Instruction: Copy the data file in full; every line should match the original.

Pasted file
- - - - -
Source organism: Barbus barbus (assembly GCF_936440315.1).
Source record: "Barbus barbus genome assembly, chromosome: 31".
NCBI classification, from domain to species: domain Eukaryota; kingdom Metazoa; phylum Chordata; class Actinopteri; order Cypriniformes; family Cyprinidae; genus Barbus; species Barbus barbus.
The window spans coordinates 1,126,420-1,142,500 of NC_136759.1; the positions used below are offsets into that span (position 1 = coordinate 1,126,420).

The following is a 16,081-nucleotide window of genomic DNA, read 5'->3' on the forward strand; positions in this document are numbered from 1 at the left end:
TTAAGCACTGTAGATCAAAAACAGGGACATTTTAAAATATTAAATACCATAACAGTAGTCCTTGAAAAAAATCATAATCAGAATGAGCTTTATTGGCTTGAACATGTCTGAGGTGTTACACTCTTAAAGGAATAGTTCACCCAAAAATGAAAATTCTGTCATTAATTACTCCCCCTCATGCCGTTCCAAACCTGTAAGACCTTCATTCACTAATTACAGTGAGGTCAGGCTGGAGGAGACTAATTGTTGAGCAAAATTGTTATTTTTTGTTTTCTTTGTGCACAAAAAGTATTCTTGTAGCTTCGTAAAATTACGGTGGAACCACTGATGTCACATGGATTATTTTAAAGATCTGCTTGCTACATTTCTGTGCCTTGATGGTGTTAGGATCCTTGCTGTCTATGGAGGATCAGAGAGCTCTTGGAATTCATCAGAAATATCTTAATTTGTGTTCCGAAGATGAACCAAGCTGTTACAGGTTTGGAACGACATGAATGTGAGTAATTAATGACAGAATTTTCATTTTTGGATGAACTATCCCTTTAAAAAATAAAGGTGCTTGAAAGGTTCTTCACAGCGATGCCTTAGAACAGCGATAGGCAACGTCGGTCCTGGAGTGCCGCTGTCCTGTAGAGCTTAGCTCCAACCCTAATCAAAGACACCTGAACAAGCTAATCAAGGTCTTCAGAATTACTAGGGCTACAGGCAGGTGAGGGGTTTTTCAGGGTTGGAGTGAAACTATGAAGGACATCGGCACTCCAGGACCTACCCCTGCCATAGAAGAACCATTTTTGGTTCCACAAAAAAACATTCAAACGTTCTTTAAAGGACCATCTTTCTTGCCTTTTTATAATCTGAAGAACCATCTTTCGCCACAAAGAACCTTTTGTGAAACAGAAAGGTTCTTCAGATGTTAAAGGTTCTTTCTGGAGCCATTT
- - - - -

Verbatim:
Source organism: Barbus barbus (assembly GCF_936440315.1).
Source record: "Barbus barbus genome assembly, chromosome: 31".
NCBI classification, from domain to species: domain Eukaryota; kingdom Metazoa; phylum Chordata; class Actinopteri; order Cypriniformes; family Cyprinidae; genus Barbus; species Barbus barbus.
The window spans coordinates 1,126,420-1,142,500 of NC_136759.1; the positions used below are offsets into that span (position 1 = coordinate 1,126,420).

The following is a 16,081-nucleotide window of genomic DNA, read 5'->3' on the forward strand; positions in this document are numbered from 1 at the left end:
TTAAGCACTGTAGATCAAAAACAGGGACATTTTAAAATATTAAATACCATAACAGTAGTCCTTGAAAAAAATCATAATCAGAATGAGCTTTATTGGCTTGAACATGTCTGAGGTGTTACACTCTTAAAGGAATAGTTCACCCAAAAATGAAAATTCTGTCATTAATTACTCCCCCTCATGCCGTTCCAAACCTGTAAGACCTTCATTCACTAATTACAGTGAGGTCAGGCTGGAGGAGACTAATTGTTGAGCAAAATTGTTATTTTTTGTTTTCTTTGTGCACAAAAAGTATTCTTGTAGCTTCGTAAAATTACGGTGGAACCACTGATGTCACATGGATTATTTTAAAGATCTGCTTGCTACATTTCTGTGCCTTGATGGTGTTAGGATCCTTGCTGTCTATGGAGGATCAGAGAGCTCTTGGAATTCATCAGAAATATCTTAATTTGTGTTCCGAAGATGAACCAAGCTGTTACAGGTTTGGAACGACATGAATGTGAGTAATTAATGACAGAATTTTCATTTTTGGATGAACTATCCCTTTAAAAAATAAAGGTGCTTGAAAGGTTCTTCACAGCGATGCCTTAGAACAGCGATAGGCAACGTCGGTCCTGGAGTGCCGCTGTCCTGTAGAGCTTAGCTCCAACCCTAATCAAAGACACCTGAACAAGCTAATCAAGGTCTTCAGAATTACTAGGGCTACAGGCAGGTGAGGGGTTTTTCAGGGTTGGAGTGAAACTATGAAGGACATCGGCACTCCAGGACCTACCCCTGCCATAGAAGAACCATTTTTGGTTCCACAAAAAAACATTCAAACGTTCTTTAAAGGACCATCTTTCTTGCCTTTTTATAATCTGAAGAACCATCTTTCGCCACAAAGAACCTTTTGTGAAACAGAAAGGTTCTTCAGATGTTAAAGGTTCTTTCTGGAGCCATTT